I should probably begin by going back to my other post where I touched on my (somewhat) purposeful lack of preparation for certain things about this trip. In that post, the philosophy of winging it was great. Mostly due to a local homestay (thanks again Helle!!) and the fact that pretty much everyone spoke at least some English (willingly so!), the philosophy of just figuring some things out as I went, worked out quite well.

In France, it turns out, this was much more difficult. Having spent no other time in France, I can’t speak for the entire country, but in Vichy, there is very little English spoken. And when it is used, it’s probably not in an effort to help an American traveler. That made being an American in Vichy very difficult at times!

The extent of my French includes: Hello, Goodbye, please, Do you speak English, and a few other tidbits I have picked up in life, most likely due to the fact I have the entire soundtrack of Les Miserables memorized, and, I used to act out Beauty and the Beast a lot with my sister when we were young.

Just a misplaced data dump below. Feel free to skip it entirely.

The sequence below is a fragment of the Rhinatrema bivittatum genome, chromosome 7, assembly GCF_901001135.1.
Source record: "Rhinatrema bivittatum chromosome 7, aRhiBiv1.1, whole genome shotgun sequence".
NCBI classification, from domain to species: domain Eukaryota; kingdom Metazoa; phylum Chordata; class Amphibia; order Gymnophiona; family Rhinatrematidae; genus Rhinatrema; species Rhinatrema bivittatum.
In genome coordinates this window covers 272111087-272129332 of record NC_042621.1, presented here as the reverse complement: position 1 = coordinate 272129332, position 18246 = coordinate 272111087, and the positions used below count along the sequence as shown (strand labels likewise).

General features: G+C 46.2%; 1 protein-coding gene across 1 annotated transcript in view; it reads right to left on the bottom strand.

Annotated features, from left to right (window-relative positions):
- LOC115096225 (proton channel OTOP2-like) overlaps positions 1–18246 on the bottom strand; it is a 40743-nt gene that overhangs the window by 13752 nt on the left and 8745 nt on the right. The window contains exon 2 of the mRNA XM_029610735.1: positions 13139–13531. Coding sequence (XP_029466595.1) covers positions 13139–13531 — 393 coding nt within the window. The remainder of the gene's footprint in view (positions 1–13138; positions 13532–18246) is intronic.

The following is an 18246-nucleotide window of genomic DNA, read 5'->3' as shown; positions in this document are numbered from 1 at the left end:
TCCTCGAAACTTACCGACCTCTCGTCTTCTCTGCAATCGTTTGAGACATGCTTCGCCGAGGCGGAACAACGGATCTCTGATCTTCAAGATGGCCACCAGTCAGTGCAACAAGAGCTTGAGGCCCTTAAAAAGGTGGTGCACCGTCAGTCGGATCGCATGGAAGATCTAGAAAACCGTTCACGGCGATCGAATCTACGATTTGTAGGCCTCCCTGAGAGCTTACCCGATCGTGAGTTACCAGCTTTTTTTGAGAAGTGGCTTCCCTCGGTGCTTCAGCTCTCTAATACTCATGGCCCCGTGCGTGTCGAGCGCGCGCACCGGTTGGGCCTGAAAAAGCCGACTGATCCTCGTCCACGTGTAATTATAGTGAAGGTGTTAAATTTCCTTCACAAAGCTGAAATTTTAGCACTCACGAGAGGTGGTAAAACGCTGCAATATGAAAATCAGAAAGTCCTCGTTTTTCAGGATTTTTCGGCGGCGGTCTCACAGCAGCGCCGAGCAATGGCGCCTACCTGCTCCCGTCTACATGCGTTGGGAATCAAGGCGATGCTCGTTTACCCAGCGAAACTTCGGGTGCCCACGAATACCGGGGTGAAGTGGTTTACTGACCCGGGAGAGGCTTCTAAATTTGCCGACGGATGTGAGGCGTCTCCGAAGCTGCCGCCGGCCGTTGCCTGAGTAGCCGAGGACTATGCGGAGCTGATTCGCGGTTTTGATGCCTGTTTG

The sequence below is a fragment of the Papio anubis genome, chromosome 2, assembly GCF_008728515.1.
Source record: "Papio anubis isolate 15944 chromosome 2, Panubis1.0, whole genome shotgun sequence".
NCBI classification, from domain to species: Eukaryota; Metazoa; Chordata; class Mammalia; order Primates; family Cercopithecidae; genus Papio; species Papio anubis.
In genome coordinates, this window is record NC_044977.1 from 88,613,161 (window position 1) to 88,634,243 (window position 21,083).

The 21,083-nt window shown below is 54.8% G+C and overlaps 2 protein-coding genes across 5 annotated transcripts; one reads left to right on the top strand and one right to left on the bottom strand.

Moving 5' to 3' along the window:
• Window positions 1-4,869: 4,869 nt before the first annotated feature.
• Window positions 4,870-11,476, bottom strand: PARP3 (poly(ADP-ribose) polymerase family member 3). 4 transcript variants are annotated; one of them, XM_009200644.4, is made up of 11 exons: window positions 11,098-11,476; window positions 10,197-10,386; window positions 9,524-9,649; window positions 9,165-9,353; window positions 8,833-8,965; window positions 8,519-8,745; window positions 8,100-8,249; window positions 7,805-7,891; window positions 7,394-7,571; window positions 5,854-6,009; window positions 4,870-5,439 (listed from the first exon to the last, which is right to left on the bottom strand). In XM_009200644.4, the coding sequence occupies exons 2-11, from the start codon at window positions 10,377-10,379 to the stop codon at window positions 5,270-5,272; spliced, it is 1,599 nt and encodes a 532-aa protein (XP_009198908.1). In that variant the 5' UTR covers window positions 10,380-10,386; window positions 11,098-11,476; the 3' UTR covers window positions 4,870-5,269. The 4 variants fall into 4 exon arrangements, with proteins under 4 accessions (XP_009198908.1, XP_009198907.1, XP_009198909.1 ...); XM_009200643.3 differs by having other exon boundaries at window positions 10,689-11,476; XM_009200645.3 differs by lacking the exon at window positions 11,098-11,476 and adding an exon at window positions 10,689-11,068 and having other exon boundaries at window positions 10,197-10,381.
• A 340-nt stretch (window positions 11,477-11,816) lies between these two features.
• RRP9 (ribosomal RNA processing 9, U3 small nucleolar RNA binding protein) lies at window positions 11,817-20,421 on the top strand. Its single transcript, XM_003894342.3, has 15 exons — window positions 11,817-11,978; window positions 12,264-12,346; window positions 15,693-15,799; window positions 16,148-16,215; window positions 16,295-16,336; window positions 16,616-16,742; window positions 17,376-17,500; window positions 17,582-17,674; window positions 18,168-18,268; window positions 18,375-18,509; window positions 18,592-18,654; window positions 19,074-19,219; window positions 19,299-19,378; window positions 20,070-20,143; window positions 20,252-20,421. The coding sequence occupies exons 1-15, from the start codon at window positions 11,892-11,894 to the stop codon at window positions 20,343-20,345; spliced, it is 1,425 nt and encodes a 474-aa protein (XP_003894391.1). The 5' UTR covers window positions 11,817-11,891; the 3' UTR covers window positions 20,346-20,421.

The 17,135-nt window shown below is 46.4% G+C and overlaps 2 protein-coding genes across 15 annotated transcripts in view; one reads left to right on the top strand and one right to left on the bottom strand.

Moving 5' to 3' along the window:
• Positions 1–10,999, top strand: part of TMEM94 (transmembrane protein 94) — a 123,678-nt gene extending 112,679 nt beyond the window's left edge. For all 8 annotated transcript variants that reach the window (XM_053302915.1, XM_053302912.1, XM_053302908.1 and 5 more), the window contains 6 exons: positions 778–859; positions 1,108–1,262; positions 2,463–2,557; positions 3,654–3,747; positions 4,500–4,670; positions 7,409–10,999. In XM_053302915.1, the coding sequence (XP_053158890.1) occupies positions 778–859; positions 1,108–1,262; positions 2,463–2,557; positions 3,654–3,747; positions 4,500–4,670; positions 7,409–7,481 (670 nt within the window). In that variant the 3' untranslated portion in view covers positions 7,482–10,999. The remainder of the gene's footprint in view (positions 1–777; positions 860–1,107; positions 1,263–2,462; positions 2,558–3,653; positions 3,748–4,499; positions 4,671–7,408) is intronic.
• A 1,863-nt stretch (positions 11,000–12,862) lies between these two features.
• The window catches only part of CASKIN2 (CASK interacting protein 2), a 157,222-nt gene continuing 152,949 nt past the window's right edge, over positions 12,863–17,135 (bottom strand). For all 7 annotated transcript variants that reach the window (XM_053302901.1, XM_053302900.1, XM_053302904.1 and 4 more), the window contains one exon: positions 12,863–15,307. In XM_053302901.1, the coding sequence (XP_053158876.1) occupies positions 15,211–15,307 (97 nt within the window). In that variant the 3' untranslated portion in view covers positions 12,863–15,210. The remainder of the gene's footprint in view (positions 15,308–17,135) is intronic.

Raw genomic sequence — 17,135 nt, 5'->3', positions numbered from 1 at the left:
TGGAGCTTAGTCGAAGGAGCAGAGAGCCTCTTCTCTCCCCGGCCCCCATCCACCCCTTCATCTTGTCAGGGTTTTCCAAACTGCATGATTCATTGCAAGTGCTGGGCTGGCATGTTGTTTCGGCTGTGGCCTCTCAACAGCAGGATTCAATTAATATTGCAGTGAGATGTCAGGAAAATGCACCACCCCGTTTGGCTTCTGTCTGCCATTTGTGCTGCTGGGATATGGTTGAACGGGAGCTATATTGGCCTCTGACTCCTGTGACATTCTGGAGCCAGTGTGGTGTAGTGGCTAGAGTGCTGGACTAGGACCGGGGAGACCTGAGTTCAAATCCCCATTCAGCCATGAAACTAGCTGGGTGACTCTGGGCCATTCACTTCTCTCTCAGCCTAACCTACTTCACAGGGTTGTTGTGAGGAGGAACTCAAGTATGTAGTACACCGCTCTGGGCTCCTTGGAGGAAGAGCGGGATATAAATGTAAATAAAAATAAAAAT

So, needless to say, if someone wasn’t able – and willing – to speak English with me, we got nowhere quite quickly. Lucky for me I did have some help. Lucy had offered to take me in for the week and be my travel buddy which was much appreciated. Lucy had a much better background in French….and, had the sense to bring a pocket travel book to translate a few things! Both of these were very helpful. Still – the fact that I was able to fly into a tiny little airport, rent a car (manual!), drive to Vichy (with tolls!) successfully confirms my belief that I’d be the most money Amazing Race partner in the history of the world.